In many respects, the United States Constitution has served as a model for constitutions throughout the world. Of the 188 nations that have written constitutions, the vast majority have adopted fundamental guarantees that were first fully articulated in the United States Constitution.
According to research by professors David Law and Mila Vertsteeg, 97 percent of all the world's constitutions now protect the freedom of religion; 97 percent protect the freedom of speech and press; 97 percent protect a right of equality; 97 percent protect the right to private property; 95 percent protect the freedom against unreasonable searches; 94 percent protect the right of assembly; 94 percent prohibit arbitrary arrest or detention; 84 percent forbid cruel and unusual punishment; 84 percent protect the right to vote; 80 percent prohibit ex post facto laws; 72 percent protect the right to present a defense; and 70 percent protect the right to counsel. These freedoms, which were first constitutionalized in the United States, are now widely recognized as fundamental to a free, humane and civilized society.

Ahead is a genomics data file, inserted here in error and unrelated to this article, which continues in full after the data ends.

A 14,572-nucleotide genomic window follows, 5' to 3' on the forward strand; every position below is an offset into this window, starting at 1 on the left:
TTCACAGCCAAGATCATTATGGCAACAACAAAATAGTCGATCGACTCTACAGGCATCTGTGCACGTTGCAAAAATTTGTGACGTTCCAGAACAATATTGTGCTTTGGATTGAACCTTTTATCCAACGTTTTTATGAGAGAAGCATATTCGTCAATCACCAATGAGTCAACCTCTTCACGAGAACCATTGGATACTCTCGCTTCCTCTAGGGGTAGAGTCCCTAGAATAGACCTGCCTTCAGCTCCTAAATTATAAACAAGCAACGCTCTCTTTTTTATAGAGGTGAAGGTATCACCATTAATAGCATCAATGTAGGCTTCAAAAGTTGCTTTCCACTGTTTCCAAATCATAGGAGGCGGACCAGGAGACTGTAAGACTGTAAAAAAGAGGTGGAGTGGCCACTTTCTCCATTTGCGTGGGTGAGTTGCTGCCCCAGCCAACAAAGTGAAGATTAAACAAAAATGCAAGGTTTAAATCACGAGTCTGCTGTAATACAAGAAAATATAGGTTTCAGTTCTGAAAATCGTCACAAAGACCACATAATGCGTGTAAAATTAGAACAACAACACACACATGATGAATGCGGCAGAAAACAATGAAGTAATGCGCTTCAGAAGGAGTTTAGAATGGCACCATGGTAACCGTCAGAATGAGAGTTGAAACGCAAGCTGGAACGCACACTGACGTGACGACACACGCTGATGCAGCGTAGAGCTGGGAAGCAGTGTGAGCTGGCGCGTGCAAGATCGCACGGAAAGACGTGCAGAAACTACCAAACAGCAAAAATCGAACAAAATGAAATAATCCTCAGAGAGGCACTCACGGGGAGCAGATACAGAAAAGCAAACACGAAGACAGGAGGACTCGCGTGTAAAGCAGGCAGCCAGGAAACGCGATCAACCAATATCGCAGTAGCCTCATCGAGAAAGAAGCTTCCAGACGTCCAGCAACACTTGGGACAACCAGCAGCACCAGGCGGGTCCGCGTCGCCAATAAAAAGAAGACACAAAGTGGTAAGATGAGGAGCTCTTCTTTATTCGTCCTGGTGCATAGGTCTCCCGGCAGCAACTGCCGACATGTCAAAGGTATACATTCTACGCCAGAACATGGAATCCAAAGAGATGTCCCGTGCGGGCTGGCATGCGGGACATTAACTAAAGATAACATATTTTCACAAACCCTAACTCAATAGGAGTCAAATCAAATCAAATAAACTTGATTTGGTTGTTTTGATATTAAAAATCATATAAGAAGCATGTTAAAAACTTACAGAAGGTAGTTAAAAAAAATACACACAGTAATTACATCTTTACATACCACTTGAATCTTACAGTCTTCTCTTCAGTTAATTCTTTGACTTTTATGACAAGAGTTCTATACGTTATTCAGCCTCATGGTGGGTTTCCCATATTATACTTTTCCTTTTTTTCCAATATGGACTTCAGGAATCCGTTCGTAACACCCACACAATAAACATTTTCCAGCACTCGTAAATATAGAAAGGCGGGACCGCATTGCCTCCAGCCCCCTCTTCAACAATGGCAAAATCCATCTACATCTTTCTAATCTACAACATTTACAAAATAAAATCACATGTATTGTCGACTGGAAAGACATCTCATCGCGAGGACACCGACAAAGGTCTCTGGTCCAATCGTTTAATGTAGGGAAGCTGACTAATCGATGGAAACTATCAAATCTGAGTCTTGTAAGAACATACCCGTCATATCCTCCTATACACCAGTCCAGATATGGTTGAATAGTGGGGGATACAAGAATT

On the other hand, only 1 percent of all the other nations of the world recognize a constitutional right to keep and bear arms. Of the 188 nations with written constitutions, only Mexico and Guatemala have followed our example.
Every other nation has rejected the notion that individuals have a constitutional right to own guns. This includes such diverse nations as England, China, Brazil, Iceland, India, Portugal, Turkey, Kenya, Israel, Indonesia, Russia, New Zealand, Pakistan, Germany, Argentina, Vietnam, Canada, Japan, Hondouras, Poland, South Africa, Norway, France -- and 162 others. The idea that individuals have a fundamental right to purchase and possess firearms has been resoundingly rejected by 185 of the world's 188 nations. There are few, if any, questions about which the world's nations are in such universal agreement.